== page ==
This day in history:
John F. Kennedy was murdered by assassins as his motorcade rolled down Elm Street in Dallas’s Dealey Plaza. Doctors who examined his body found that bullets entered his throat, his back, and the right front portion of his head. The shot to his head blew his brains and pieces of his skull out onto the trunk of the convertible he rode in. Years later, James Files said he fired the shot that killed Kennedy, but many people either do not know of him, or doubt the truth of his statement.
Two days after President Kennedy died, Jack Ruby shot Lee Oswald in the basement of a Dallas police station. Ruby claimed he shot Oswald because Oswald killed Kennedy, but few believed him. Instead, Oswald’s assassination at Ruby’s hand made observers think something fishy had just occurred, both on November 22 and and November 24. The new president, Lyndon Johnson, appointed a commission to explain away blatant fishiness, but the idea did not work. The commission’s report only confirmed people’s skepticism.
Fifty-four years later, the CIA prevented release of documents that would show Lee Oswald was a U. S. intelligence asset. Once you know that about Oswald, several other mysteries about his life – and his death – make sense. Once you know the CIA used Oswald, and I mean used him, you no longer have to wonder why Kennedy died. To learn more about Oswald, and other characters in this unhappy story, read James Douglass’s JFK and the Unspeakable: Why He Died and Why It Matters.
How to publish falsehoods in the most natural way
Look how natural and factual the Washington Post makes its fifty-fourth anniversary assassination story appear, as it opens with these words:
At 12:21 p.m. on Nov. 22, 1963, John F. Kennedy’s presidential limousine turned onto Main Street in downtown Dallas. More than 150,000 people turned out along the motorcade’s 10-mile route, including one man, rifle in hand, perched beside a sixth-floor window overlooking Dealey Plaza.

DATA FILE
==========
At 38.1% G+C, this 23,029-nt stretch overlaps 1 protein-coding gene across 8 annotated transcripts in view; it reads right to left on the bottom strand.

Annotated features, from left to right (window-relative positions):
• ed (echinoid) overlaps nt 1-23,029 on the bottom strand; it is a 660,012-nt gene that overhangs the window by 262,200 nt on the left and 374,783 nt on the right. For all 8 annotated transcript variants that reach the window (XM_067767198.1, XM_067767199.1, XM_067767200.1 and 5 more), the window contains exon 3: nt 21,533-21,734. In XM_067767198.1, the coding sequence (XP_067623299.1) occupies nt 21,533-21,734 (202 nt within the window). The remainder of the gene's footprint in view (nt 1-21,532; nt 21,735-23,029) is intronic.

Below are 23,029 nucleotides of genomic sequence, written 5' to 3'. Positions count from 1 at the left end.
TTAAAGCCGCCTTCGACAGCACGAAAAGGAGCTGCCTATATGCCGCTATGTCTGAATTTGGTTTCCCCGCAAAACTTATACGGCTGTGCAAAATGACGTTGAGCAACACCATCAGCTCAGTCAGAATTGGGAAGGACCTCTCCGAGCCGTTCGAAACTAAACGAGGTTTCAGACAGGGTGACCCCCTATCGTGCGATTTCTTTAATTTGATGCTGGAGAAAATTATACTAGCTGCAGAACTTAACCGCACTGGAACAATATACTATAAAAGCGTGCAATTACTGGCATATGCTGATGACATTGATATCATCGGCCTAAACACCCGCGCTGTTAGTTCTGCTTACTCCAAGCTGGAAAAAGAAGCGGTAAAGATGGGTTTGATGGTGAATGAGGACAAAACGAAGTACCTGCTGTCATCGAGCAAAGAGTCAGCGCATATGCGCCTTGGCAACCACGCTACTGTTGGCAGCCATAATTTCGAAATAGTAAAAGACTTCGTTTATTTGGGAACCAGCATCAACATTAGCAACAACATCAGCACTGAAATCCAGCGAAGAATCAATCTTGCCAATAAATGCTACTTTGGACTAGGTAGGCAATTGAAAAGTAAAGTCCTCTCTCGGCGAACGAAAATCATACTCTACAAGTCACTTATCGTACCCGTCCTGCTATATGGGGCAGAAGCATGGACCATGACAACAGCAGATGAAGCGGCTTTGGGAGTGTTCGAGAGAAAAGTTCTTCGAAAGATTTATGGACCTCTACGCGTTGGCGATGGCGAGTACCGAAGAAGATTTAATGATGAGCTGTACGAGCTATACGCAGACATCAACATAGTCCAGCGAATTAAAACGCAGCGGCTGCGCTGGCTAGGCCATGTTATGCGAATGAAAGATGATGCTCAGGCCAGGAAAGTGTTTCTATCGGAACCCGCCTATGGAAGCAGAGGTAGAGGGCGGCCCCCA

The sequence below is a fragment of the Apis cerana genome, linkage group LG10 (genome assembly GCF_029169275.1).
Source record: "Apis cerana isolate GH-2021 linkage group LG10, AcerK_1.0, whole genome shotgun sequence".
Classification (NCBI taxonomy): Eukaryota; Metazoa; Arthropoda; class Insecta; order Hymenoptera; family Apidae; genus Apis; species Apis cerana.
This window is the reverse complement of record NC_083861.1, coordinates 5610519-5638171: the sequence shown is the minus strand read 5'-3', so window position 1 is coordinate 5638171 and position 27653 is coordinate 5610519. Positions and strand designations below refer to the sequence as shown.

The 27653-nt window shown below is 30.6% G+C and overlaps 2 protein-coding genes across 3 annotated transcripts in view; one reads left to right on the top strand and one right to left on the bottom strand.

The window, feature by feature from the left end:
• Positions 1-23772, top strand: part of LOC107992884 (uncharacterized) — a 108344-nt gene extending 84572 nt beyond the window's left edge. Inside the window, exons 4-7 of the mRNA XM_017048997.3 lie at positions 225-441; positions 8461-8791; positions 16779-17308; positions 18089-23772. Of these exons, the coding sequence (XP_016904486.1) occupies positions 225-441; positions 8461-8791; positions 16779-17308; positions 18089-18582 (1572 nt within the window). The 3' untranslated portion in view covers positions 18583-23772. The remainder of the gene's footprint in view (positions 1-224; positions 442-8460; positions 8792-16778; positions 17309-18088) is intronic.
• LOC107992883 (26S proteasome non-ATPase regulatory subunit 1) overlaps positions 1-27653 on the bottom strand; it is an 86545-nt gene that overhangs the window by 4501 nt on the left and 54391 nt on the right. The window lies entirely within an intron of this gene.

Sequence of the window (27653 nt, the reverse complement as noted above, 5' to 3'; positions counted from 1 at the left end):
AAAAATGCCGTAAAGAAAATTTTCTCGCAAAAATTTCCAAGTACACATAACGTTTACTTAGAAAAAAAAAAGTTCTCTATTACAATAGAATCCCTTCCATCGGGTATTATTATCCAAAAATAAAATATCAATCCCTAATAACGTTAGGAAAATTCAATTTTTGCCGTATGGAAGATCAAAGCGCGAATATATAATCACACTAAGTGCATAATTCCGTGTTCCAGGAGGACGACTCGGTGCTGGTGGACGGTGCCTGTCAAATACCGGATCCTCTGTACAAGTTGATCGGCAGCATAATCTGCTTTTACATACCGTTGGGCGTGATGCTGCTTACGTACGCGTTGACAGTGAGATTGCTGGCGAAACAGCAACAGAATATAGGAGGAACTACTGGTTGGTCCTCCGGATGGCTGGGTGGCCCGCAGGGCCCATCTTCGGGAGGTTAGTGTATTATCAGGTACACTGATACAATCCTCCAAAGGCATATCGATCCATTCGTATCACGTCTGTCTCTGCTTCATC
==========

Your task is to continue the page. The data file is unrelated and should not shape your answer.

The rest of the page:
The shots rang out nine minutes later, striking Kennedy and Texas Gov. John Connally and sending the open-air limo speeding toward Parkland Memorial Hospital.
Couldn’t have done it better myself. Report the time and date, the place, the number of people, the length of the president’s motorcade route. Throw in trite phrases like, “the shots rang out,” and well, the whole second paragraph is a cliche. Before that, though, the writer remarks, with casual mendacity, that out of 150,000 spectators that day, “one man, rifle in hand, perched beside a sixth-floor window overlooking Dealey Plaza.” Yes, members of the kill team took up advantageous positions near Dealey Plaza. They knew someone would get a good shot.
You want to post these sentences for your introductory rhetoric class: How to Deceive Your Unwitting Reader, topic to be discussed in latter part of the course. Significantly, no mainstream media source admits this account is false, or even in doubt. That’s the way it happened: Walter Cronkite said so. In fact, that is the next line in the article: a reference to Walter Cronkite’s television announcement at about one o’clock Friday afternoon that Kennedy was dead.
Good work, Post editors. Now you have published the obligatory anniversary article, try to publish something truthful for once. Perhaps an even better use of your time would be to figure out how to publish a correction in, say, Novembver 2063, the hundredth anniversary. By then no one will care.